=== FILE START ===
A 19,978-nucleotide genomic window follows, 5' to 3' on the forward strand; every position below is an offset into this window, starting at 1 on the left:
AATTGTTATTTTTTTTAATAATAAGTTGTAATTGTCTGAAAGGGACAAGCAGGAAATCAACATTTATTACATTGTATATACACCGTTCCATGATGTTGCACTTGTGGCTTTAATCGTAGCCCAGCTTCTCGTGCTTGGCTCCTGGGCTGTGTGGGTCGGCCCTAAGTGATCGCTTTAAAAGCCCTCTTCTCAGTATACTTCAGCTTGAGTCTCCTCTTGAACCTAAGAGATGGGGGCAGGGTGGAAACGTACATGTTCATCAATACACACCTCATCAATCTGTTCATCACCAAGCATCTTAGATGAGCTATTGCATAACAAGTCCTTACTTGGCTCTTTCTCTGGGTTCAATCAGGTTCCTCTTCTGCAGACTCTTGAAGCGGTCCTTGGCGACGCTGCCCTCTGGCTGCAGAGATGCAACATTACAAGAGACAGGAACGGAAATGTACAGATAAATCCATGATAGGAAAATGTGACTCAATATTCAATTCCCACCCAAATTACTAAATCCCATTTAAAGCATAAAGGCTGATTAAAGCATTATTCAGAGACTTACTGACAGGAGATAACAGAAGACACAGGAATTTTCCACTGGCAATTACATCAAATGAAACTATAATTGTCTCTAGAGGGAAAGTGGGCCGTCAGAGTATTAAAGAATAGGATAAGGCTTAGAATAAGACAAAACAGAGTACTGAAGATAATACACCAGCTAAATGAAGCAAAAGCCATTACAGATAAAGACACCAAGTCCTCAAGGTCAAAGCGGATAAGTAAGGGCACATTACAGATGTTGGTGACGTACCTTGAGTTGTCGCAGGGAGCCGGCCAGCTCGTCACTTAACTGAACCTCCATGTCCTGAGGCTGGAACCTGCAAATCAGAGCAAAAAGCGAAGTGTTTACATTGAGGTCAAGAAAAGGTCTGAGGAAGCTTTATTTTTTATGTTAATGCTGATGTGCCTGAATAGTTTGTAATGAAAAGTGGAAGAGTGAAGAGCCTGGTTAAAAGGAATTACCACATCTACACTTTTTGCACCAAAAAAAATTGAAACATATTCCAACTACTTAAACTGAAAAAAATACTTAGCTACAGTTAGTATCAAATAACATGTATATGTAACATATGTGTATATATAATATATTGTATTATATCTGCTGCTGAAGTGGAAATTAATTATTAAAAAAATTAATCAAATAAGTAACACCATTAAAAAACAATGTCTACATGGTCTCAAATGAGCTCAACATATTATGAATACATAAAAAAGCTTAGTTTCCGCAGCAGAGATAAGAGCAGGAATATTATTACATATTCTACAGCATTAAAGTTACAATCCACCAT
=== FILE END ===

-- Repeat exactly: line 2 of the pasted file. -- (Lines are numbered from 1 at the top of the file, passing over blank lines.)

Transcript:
AATTGTTATTTTTTTTAATAATAAGTTGTAATTGTCTGAAAGGGACAAGCAGGAAATCAACATTTATTACATTGTATATACACCGTTCCATGATGTTGCACTTGTGGCTTTAATCGTAGCCCAGCTTCTCGTGCTTGGCTCCTGGGCTGTGTGGGTCGGCCCTAAGTGATCGCTTTAAAAGCCCTCTTCTCAGTATACTTCAGCTTGAGTCTCCTCTTGAACCTAAGAGATGGGGGCAGGGTGGAAACGTACATGTTCATCAATACACACCTCATCAATCTGTTCATCACCAAGCATCTTAGATGAGCTATTGCATAACAAGTCCTTACTTGGCTCTTTCTCTGGGTTCAATCAGGTTCCTCTTCTGCAGACTCTTGAAGCGGTCCTTGGCGACGCTGCCCTCTGGCTGCAGAGATGCAACATTACAAGAGACAGGAACGGAAATGTACAGATAAATCCATGATAGGAAAATGTGACTCAATATTCAATTCCCACCCAAATTACTAAATCCCATTTAAAGCATAAAGGCTGATTAAAGCATTATTCAGAGACTTACTGACAGGAGATAACAGAAGACACAGGAATTTTCCACTGGCAATTACATCAAATGAAACTATAATTGTCTCTAGAGGGAAAGTGGGCCGTCAGAGTATTAAAGAATAGGATAAGGCTTAGAATAAGACAAAACAGAGTACTGAAGATAATACACCAGCTAAATGAAGCAAAAGCCATTACAGATAAAGACACCAAGTCCTCAAGGTCAAAGCGGATAAGTAAGGGCACATTACAGATGTTGGTGACGTACCTTGAGTTGTCGCAGGGAGCCGGCCAGCTCGTCACTTAACTGAACCTCCATGTCCTGAGGCTGGAACCTGCAAATCAGAGCAAAAAGCGAAGTGTTTACATTGAGGTCAAGAAAAGGTCTGAGGAAGCTTTATTTTTTATGTTAATGCTGATGTGCCTGAATAGTTTGTAATGAAAAGTGGAAGAGTGAAGAGCCTGGTTAAAAGGAATTACCACATCTACACTTTTTGCACCAAAAAAAATTGAAACATATTCCAACTACTTAAACTGAAAAAAATACTTAGCTACAGTTAGTATCAAATAACATGTATATGTAACATATGTGTATATATAATATATTGTATTATATCTGCTGCTGAAGTGGAAATTAATTATTAAAAAAATTAATCAAATAAGTAACACCATTAAAAAACAATGTCTACATGGTCTCAAATGAGCTCAACATATTATGAATACATAAAAAAGCTTAGTTTCCGCAGCAGAGATAAGAGCAGGAATATTATTACATATTCTACAGCATTAAAGTTACAATCCACCAT